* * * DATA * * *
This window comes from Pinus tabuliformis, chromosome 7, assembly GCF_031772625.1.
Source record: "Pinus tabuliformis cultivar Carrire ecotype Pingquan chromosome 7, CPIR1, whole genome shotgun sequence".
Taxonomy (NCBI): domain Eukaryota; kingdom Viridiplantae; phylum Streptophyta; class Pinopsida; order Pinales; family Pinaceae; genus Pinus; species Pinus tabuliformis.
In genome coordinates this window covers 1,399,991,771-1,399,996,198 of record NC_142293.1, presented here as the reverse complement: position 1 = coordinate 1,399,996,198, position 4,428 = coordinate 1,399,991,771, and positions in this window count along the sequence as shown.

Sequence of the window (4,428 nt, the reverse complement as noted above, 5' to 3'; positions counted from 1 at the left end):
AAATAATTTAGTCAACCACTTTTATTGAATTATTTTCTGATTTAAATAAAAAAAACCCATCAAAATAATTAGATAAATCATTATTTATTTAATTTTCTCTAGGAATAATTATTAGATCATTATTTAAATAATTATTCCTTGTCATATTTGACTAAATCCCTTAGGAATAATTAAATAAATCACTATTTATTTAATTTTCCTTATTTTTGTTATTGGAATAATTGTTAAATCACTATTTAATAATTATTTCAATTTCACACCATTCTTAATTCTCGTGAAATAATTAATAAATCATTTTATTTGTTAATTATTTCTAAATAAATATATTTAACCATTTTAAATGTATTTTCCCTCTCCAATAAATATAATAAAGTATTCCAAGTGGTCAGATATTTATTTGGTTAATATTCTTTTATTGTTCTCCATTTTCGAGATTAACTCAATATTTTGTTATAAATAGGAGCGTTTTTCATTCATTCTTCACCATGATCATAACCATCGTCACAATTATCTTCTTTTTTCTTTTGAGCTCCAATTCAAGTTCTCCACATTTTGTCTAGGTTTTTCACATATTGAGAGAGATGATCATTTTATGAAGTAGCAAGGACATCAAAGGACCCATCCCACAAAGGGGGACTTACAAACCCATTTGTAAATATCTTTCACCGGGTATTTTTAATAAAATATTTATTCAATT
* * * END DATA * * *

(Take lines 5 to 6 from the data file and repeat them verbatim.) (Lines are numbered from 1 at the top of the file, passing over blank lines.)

Sequence of the window (4,428 nt, the reverse complement as noted above, 5' to 3'; positions counted from 1 at the left end):
AAATAATTTAGTCAACCACTTTTATTGAATTATTTTCTGATTTAAATAAAAAAAACCCATCAAAATAATTAGATAAATCATTATTTATTTAATTTTCTCTAGGAATAATTATTAGATCATTATTTAAATAATTATTCCTTGTCATATTTGACTAAATCCCTTAGGAATAATTAAATAAATCACTATTTATTTAATTTTCCTTATTTTTGTTATTGGAATAATTGTTAAATCACTATTTAATAATTATTTCAATTTCACACCATTCTTAATTCTCGTGAAATAATTAATAAATCATTTTATTTGTTAATTATTTCTAAATAAATATATTTAACCATTTTAAATGTATTTTCCCTCTCCAATAAATATAATAAAGTATTCCAAGTGGTCAGATATTTATTTGGTTAATATTCTTTTATTGTTCTCCATTTTCGAGATTAACTCAATATTTTGTTATAAATAGGAGCGTTTTTCATTCATTCTTCACCATGATCATAACCATCGTCACAATTATCTTCTTTTTTCTTTTGAGCTCCAATTCAAGTTCTCCACATTTTGTCTAGGTTTTTCACATATTGAGAGAGATGATCATTTTATGAAGTAGCAAGGACATCAAAGGACCCATCCCACAAAGGGGGACTTACAAACCCATTTGTAAATATCTTTCACCGGGTATTTTTAATAAAATATTTATTCAATT